Afternoon tea is a quintessentially English affair and our hunger for this treat is on the increase. At Bettys’ six tea rooms across the county, 99,000 traditional afternoon teas are sold every year, plus an extra 22,000 of the recently launched Lady Betty Afternoon Teas at Harrogate and York. And what would an afternoon tea be without scones and lashings of indulgent clotted cream?

Joevanka Gregory hard at work at Creative with Nature in Todmorden

Bobbing and weaving with willow

Bending and weaving slender stems of willow doesn’t appear to be a physical job, but Joevanka Gregory is proof that it requires brute force. She is tiny, less than 5ft tall, but her upper body strength is equal to that of most men. “Willow weaving was men’s work historically,” says Joevanka, whose shop and studio is in the centre of Todmorden.

Manager at Jumbo Records, Adam Gillison, with Rod Stewart's 'Every Picture tells a Story'. Picture: Bruce Rollinson

It’s a (45rpm) record: 45 years of Jumbo in Leeds

THROUGHOUT THE past four-and-a-half decades, it has been a flag bearer for Leeds’s independent music scene.

Music 1
Thomas Hezekiah Goode, outside his shop on Abbeydale Road

Portrait of city: Exhibition shines spotlight on the many nationalities which make-up Sheffield

Frenchwoman Magali Fleurot admits she was “a little bit apprehensive” back in 1998 when she was told that her student placement across the Channel would be in Sheffield. “People said: ‘I’m sorry... but you’ll be all right’,” she says. “People have an assumption about the north of England, that it’s all grim...” In the event, she found Sheffield, and the rest of South Yorkshire, “a wonderful shock to the system” and has settled there. Why? “It’s the ‘You all right, love?’, the ‘Ay up sweetheart’, the amazing countryside, the freedom to be who you are without being judged, and most importantly, the people. Nowhere else have I come across such welcoming and kind people; they take you under their wing. My bus journeys are always full of nattering.”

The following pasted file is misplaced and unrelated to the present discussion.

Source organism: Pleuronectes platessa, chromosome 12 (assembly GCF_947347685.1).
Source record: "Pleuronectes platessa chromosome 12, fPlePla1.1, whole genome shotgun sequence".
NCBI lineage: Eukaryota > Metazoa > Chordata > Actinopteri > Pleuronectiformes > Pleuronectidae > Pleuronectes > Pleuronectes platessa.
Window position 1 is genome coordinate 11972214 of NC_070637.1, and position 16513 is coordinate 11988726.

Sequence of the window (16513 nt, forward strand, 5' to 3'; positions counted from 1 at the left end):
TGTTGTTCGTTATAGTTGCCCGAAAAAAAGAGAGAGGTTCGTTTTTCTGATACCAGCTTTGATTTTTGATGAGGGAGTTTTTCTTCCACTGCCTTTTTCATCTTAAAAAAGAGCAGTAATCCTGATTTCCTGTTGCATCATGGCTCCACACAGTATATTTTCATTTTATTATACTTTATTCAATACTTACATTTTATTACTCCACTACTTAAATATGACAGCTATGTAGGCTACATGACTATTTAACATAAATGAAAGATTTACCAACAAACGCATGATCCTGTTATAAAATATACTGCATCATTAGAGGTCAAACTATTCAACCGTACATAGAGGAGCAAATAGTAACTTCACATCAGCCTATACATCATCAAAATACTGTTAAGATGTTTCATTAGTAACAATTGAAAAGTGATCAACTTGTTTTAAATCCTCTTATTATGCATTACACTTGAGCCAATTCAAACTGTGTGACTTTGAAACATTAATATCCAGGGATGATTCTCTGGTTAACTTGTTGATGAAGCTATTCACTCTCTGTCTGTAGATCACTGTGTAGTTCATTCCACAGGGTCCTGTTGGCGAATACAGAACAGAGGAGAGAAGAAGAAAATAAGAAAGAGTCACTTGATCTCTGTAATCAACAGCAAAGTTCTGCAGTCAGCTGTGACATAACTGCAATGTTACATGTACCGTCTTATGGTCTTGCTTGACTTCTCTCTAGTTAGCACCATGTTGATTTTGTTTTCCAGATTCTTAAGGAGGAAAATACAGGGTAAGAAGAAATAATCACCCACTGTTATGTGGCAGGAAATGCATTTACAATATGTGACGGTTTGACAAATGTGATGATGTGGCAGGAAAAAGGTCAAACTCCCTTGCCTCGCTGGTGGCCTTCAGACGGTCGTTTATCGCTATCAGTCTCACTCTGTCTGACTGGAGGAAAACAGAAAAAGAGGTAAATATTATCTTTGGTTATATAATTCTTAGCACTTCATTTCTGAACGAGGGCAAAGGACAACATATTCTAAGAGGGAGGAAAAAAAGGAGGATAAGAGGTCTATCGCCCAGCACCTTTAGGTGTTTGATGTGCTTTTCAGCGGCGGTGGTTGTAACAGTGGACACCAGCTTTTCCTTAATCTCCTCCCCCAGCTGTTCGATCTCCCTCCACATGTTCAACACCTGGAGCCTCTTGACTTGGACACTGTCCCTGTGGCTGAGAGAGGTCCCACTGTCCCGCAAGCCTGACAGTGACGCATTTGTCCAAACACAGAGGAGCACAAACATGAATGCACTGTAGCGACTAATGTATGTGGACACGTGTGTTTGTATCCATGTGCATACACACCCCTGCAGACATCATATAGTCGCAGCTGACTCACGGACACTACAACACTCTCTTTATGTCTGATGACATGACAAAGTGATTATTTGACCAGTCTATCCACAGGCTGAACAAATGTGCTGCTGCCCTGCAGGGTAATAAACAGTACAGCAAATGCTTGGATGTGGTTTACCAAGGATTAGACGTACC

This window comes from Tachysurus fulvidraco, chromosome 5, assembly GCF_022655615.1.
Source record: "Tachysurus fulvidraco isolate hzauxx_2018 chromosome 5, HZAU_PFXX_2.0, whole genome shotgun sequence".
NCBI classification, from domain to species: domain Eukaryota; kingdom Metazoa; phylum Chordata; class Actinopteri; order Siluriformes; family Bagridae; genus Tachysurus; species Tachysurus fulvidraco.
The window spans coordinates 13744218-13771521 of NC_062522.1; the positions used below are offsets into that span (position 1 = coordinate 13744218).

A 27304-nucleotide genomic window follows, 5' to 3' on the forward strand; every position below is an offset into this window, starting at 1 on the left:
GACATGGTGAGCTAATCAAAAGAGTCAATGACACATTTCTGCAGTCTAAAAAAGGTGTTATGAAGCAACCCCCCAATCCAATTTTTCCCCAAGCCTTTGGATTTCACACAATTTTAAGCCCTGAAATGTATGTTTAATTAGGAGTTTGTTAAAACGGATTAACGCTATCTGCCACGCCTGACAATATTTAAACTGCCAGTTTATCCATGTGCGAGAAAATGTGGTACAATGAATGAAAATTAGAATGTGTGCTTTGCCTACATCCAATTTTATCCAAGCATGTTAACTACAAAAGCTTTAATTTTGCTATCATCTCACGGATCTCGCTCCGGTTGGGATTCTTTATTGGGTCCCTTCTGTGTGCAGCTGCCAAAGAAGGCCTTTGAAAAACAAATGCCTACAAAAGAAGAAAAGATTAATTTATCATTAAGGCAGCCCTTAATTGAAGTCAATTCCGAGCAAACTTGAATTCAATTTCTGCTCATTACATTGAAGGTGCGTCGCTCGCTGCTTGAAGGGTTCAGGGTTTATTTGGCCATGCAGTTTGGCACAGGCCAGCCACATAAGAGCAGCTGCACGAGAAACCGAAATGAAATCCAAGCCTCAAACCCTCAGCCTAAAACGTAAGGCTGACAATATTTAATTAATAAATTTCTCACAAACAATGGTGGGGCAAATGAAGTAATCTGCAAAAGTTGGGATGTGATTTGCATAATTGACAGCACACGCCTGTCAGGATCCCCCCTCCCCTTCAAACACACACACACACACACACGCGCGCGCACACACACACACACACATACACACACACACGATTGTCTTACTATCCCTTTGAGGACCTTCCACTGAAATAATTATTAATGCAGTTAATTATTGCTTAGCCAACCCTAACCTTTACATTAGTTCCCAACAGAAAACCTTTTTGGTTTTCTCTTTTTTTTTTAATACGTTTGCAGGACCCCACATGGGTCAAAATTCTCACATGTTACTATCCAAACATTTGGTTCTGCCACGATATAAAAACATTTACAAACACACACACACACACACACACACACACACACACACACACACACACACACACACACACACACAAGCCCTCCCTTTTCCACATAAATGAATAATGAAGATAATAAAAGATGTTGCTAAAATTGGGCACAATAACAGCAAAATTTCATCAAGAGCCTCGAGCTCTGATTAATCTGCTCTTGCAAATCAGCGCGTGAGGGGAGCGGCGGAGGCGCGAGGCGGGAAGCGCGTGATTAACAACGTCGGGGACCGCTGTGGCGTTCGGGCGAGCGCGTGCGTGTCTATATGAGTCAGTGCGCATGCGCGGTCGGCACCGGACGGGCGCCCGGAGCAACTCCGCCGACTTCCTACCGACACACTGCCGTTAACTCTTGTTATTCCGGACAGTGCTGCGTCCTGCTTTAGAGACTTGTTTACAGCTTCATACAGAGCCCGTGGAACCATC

Sculptor Brendan Hesmondhalgh in his studio at Bottoms Hill, Holmfirth. Picture by Simon Hulme

Beauty of the beast: The sculptor conjuring mammals from memory

A rotund, black pig sits at the door apparently enjoying the breeze on her leathery skin. Inside, several gnarly toads observe each other from their respective plinths while, across the room, a whippet offers his long nose to the air, eyes squinting in that attitude of self-satisfaction typical to sighthounds. The first surprise on visiting Brendan Hesmondhalgh’s Holmfirth workshop is that these sculptures, so expressive of their living inspirations, are made entirely from memory.

Big Lad with Manor Lodge farm ranger Ethel Worthington. Picture: Ross Parry Agency

Fundraising drive launched as illness fells Sheffield’s Big Lad

HE HAS pulled his weight for years in the grounds of a former Tudor estate in South Yorkshire. But the keepers of a shire horse called Big Lad are now appealing for others to take up the slack.

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Embroiders work on the Battle of Stamford Bridge Tapestry, at the Community Centre, Stamford Bridge, York. Picture by Simon Hulme

Woven into history: Yorkshire’s answer to the Bayeux Tapestry